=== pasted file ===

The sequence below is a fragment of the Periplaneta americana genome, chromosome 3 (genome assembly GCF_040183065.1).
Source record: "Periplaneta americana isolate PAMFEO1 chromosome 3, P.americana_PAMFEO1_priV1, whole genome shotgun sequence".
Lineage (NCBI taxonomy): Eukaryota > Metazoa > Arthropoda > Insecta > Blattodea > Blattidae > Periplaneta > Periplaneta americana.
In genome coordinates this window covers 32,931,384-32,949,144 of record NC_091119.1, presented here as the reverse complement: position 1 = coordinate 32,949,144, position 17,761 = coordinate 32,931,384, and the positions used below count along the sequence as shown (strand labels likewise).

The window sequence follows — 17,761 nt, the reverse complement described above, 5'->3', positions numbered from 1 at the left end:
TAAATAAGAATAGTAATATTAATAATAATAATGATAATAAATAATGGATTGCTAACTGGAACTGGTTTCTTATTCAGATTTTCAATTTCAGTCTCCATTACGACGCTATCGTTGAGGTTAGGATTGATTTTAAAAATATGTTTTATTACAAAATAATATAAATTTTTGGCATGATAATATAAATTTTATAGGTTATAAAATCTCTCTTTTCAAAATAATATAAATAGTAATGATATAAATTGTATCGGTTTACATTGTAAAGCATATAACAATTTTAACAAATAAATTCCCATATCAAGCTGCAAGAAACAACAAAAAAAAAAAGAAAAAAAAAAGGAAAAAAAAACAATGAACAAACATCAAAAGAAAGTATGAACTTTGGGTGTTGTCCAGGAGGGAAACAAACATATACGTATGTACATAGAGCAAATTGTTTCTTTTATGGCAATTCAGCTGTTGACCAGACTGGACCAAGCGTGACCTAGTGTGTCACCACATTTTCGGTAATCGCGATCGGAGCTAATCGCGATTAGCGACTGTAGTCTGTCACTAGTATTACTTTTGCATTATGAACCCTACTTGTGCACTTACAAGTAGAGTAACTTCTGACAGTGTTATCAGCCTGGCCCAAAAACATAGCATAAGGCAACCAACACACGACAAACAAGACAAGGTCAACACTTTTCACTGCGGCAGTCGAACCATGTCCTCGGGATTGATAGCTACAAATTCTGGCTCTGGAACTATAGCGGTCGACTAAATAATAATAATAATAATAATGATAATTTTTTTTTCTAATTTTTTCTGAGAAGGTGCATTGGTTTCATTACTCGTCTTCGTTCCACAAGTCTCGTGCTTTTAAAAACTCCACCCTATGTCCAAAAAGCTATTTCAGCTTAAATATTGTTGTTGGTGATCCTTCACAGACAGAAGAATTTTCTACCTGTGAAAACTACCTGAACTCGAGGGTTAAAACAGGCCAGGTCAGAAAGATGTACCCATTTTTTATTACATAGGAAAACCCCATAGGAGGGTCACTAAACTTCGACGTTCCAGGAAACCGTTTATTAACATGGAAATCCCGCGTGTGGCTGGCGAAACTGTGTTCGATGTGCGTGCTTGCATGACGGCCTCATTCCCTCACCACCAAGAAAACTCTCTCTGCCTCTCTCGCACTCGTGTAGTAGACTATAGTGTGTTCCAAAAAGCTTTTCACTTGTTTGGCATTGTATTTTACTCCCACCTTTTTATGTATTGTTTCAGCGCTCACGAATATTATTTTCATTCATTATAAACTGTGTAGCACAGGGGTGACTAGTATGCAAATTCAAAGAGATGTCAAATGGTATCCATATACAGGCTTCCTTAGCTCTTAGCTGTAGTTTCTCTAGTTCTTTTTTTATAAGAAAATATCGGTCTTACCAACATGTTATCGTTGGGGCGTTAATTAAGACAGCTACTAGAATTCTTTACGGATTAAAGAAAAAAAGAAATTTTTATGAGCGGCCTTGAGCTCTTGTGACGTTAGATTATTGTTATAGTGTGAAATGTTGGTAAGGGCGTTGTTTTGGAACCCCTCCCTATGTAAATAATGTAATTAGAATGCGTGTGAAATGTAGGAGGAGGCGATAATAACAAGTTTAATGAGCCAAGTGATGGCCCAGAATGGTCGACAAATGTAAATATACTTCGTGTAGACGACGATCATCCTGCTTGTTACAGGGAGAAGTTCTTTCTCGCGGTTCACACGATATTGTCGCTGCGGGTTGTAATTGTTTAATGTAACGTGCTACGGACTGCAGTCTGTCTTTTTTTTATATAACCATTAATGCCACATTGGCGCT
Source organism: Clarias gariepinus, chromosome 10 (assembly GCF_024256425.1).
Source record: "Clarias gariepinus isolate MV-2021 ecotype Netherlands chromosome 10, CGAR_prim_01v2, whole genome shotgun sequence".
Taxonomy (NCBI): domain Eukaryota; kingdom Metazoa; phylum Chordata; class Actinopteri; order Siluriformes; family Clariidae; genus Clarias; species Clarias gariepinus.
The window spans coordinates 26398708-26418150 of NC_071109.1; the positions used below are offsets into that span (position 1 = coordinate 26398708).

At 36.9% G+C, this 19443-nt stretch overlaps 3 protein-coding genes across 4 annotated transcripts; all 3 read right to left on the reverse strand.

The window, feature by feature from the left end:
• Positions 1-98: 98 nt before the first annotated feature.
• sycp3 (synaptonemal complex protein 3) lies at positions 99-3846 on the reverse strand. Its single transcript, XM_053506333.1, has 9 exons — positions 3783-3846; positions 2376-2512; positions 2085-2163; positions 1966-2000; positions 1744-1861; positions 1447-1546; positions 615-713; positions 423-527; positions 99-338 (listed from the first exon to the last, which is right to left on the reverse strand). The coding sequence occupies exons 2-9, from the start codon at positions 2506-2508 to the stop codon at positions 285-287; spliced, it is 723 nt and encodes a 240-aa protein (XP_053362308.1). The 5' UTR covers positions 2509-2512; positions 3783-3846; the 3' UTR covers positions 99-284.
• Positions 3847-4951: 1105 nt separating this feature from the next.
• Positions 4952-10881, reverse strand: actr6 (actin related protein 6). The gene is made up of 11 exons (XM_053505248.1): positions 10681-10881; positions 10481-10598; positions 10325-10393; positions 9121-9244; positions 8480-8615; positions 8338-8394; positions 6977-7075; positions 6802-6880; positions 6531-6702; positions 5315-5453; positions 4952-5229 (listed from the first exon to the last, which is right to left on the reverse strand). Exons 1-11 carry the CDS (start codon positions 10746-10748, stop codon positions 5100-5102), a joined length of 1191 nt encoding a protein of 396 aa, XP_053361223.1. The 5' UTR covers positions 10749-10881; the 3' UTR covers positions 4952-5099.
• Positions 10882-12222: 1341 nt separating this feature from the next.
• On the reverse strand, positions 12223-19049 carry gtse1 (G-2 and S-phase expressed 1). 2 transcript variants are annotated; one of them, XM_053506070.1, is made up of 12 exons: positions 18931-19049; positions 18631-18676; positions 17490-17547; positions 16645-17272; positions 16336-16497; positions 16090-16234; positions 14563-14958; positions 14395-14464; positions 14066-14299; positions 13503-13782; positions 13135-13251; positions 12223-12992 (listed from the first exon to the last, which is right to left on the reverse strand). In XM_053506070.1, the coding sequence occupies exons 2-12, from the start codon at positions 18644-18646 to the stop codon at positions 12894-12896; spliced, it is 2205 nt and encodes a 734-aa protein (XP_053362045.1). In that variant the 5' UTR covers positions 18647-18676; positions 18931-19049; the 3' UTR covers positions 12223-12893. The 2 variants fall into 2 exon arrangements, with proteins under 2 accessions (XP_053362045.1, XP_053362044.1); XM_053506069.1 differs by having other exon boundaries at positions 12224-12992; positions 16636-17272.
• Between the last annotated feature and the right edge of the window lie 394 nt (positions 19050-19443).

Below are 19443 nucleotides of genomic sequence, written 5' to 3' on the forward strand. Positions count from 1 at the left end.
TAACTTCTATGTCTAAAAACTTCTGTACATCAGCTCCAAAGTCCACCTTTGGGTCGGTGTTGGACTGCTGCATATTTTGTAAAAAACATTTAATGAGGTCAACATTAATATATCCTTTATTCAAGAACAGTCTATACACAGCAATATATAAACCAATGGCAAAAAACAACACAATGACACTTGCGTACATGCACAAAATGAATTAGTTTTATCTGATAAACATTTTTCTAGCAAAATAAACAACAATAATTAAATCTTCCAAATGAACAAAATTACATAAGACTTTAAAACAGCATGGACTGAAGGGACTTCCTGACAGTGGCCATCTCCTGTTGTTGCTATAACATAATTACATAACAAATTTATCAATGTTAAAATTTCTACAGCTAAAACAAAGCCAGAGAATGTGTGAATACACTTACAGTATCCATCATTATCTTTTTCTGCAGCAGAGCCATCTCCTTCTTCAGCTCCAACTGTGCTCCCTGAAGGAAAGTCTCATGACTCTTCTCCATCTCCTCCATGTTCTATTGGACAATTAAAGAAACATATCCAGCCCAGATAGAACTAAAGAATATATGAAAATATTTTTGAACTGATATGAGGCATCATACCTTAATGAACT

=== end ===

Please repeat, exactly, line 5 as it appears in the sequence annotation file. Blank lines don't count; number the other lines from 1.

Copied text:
The window sequence follows — 17,761 nt, the reverse complement described above, 5'->3', positions numbered from 1 at the left end: